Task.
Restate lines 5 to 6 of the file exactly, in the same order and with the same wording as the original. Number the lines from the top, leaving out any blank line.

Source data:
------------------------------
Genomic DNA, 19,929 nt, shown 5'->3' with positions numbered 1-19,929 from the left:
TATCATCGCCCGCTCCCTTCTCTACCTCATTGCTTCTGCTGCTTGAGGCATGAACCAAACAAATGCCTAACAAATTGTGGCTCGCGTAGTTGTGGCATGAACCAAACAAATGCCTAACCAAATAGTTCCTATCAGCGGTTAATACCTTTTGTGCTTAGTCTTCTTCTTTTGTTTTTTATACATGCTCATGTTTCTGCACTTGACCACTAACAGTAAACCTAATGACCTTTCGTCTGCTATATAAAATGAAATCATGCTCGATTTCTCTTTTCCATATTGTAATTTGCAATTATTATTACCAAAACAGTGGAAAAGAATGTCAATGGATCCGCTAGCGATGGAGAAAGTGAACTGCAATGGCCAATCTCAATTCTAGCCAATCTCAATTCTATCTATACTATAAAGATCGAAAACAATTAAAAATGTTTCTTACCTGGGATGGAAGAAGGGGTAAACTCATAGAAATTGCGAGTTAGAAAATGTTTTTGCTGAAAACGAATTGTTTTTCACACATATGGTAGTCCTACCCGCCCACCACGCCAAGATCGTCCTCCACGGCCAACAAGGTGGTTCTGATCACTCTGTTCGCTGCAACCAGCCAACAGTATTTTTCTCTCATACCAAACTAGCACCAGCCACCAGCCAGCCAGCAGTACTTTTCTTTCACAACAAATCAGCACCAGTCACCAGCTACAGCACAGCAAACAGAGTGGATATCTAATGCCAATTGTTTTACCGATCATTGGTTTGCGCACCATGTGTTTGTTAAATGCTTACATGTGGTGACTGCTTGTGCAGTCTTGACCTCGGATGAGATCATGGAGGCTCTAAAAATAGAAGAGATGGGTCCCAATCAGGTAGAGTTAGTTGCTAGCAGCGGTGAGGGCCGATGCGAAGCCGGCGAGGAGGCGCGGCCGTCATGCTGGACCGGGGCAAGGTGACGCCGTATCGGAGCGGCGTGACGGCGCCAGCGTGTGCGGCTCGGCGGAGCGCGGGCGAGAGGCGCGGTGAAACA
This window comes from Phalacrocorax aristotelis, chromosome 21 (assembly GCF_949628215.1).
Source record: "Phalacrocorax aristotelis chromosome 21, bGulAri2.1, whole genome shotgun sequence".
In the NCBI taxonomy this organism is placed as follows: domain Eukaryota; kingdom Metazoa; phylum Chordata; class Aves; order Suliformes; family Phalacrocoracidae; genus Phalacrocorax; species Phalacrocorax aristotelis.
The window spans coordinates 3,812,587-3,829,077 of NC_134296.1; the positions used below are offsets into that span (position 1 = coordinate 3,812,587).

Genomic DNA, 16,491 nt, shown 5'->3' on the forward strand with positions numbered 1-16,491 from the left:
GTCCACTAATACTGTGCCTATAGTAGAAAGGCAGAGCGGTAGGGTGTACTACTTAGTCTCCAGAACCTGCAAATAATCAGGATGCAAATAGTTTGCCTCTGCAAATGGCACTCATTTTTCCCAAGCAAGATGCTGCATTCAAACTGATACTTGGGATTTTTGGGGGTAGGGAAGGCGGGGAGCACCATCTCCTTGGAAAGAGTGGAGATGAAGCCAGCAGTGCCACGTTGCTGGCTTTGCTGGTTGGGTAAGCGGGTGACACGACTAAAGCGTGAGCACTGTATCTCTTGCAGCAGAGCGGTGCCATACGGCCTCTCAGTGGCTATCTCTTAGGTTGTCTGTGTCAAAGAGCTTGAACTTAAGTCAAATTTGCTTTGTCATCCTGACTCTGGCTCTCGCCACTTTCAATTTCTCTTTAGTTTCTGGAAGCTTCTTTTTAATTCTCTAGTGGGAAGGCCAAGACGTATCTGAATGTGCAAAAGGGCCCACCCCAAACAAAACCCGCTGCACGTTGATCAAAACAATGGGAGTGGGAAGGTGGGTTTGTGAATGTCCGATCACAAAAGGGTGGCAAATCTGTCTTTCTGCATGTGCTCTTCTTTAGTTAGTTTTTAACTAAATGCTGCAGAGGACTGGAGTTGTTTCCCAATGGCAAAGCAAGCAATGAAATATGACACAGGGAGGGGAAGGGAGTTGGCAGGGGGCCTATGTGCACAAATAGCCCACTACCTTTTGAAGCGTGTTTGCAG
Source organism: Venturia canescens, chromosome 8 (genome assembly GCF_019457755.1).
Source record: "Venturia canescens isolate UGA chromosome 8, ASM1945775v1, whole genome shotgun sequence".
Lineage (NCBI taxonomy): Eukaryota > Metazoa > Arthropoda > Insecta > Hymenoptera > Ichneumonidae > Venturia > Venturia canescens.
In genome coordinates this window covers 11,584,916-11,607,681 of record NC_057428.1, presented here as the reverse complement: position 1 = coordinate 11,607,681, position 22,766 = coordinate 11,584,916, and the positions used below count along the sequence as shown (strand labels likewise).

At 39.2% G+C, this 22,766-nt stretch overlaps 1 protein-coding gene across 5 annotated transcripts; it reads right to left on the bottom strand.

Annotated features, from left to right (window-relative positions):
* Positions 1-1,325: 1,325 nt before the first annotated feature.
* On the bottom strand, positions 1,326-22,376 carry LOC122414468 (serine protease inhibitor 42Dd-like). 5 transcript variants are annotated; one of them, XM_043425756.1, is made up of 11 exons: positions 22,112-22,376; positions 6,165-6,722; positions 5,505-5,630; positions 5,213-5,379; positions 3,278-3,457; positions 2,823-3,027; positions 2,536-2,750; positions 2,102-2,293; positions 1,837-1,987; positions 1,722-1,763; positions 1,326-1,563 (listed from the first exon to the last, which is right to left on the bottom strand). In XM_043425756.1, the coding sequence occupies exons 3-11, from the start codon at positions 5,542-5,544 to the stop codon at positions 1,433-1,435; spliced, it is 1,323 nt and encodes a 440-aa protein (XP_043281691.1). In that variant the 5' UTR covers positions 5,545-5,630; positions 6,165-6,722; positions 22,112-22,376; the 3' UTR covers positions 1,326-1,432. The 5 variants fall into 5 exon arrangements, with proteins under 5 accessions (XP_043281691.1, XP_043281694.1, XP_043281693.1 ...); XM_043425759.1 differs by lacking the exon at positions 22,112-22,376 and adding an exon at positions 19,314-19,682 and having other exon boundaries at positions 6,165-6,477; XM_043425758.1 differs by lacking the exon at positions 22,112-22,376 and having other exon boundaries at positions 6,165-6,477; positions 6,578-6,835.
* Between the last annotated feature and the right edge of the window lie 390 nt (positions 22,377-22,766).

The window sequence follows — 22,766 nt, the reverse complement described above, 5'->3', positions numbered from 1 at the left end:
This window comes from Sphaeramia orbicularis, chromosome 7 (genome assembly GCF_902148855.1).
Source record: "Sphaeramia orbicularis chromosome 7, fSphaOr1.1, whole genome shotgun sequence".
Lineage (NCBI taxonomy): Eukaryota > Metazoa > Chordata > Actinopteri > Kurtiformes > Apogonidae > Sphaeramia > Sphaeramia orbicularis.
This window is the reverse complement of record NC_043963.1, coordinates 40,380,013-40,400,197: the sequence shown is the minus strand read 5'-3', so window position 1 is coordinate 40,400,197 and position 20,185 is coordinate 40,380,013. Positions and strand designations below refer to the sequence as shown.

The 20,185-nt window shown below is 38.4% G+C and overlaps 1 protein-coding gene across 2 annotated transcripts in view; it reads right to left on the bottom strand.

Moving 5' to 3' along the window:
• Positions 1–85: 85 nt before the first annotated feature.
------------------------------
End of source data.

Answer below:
In the NCBI taxonomy this organism is placed as follows: domain Eukaryota; kingdom Metazoa; phylum Chordata; class Aves; order Suliformes; family Phalacrocoracidae; genus Phalacrocorax; species Phalacrocorax aristotelis.
The window spans coordinates 3,812,587-3,829,077 of NC_134296.1; the positions used below are offsets into that span (position 1 = coordinate 3,812,587).